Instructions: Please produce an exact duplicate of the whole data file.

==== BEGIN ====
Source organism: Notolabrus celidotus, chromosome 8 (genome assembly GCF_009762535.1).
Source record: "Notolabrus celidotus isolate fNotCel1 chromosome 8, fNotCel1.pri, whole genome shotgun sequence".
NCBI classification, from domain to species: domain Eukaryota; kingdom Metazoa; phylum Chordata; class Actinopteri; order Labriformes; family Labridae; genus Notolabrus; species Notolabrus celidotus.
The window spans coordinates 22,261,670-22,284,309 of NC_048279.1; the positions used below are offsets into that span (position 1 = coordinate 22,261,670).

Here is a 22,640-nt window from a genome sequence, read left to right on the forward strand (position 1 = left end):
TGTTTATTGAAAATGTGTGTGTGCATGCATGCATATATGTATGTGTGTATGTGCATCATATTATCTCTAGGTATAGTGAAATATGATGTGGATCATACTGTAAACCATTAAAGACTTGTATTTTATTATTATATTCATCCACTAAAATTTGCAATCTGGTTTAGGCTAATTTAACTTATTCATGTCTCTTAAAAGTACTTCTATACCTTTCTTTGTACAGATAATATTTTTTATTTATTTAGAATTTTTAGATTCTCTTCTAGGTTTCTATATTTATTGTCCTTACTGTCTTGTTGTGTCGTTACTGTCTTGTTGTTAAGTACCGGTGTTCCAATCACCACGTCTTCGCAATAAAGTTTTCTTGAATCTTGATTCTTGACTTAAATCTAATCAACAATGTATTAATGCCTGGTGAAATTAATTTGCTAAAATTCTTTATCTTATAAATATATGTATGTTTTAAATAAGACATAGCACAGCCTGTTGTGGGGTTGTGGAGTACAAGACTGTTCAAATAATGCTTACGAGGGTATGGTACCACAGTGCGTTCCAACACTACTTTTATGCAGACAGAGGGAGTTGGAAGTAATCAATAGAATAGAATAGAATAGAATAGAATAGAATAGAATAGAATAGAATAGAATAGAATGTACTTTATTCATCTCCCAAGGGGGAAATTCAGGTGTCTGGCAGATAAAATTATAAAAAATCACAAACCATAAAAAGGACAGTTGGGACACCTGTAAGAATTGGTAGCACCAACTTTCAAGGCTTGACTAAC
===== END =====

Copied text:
Source organism: Notolabrus celidotus, chromosome 8 (genome assembly GCF_009762535.1).
Source record: "Notolabrus celidotus isolate fNotCel1 chromosome 8, fNotCel1.pri, whole genome shotgun sequence".
NCBI classification, from domain to species: domain Eukaryota; kingdom Metazoa; phylum Chordata; class Actinopteri; order Labriformes; family Labridae; genus Notolabrus; species Notolabrus celidotus.
The window spans coordinates 22,261,670-22,284,309 of NC_048279.1; the positions used below are offsets into that span (position 1 = coordinate 22,261,670).

Here is a 22,640-nt window from a genome sequence, read left to right on the forward strand (position 1 = left end):
TGTTTATTGAAAATGTGTGTGTGCATGCATGCATATATGTATGTGTGTATGTGCATCATATTATCTCTAGGTATAGTGAAATATGATGTGGATCATACTGTAAACCATTAAAGACTTGTATTTTATTATTATATTCATCCACTAAAATTTGCAATCTGGTTTAGGCTAATTTAACTTATTCATGTCTCTTAAAAGTACTTCTATACCTTTCTTTGTACAGATAATATTTTTTATTTATTTAGAATTTTTAGATTCTCTTCTAGGTTTCTATATTTATTGTCCTTACTGTCTTGTTGTGTCGTTACTGTCTTGTTGTTAAGTACCGGTGTTCCAATCACCACGTCTTCGCAATAAAGTTTTCTTGAATCTTGATTCTTGACTTAAATCTAATCAACAATGTATTAATGCCTGGTGAAATTAATTTGCTAAAATTCTTTATCTTATAAATATATGTATGTTTTAAATAAGACATAGCACAGCCTGTTGTGGGGTTGTGGAGTACAAGACTGTTCAAATAATGCTTACGAGGGTATGGTACCACAGTGCGTTCCAACACTACTTTTATGCAGACAGAGGGAGTTGGAAGTAATCAATAGAATAGAATAGAATAGAATAGAATAGAATAGAATAGAATAGAATAGAATAGAATGTACTTTATTCATCTCCCAAGGGGGAAATTCAGGTGTCTGGCAGATAAAATTATAAAAAATCACAAACCATAAAAAGGACAGTTGGGACACCTGTAAGAATTGGTAGCACCAACTTTCAAGGCTTGACTAAC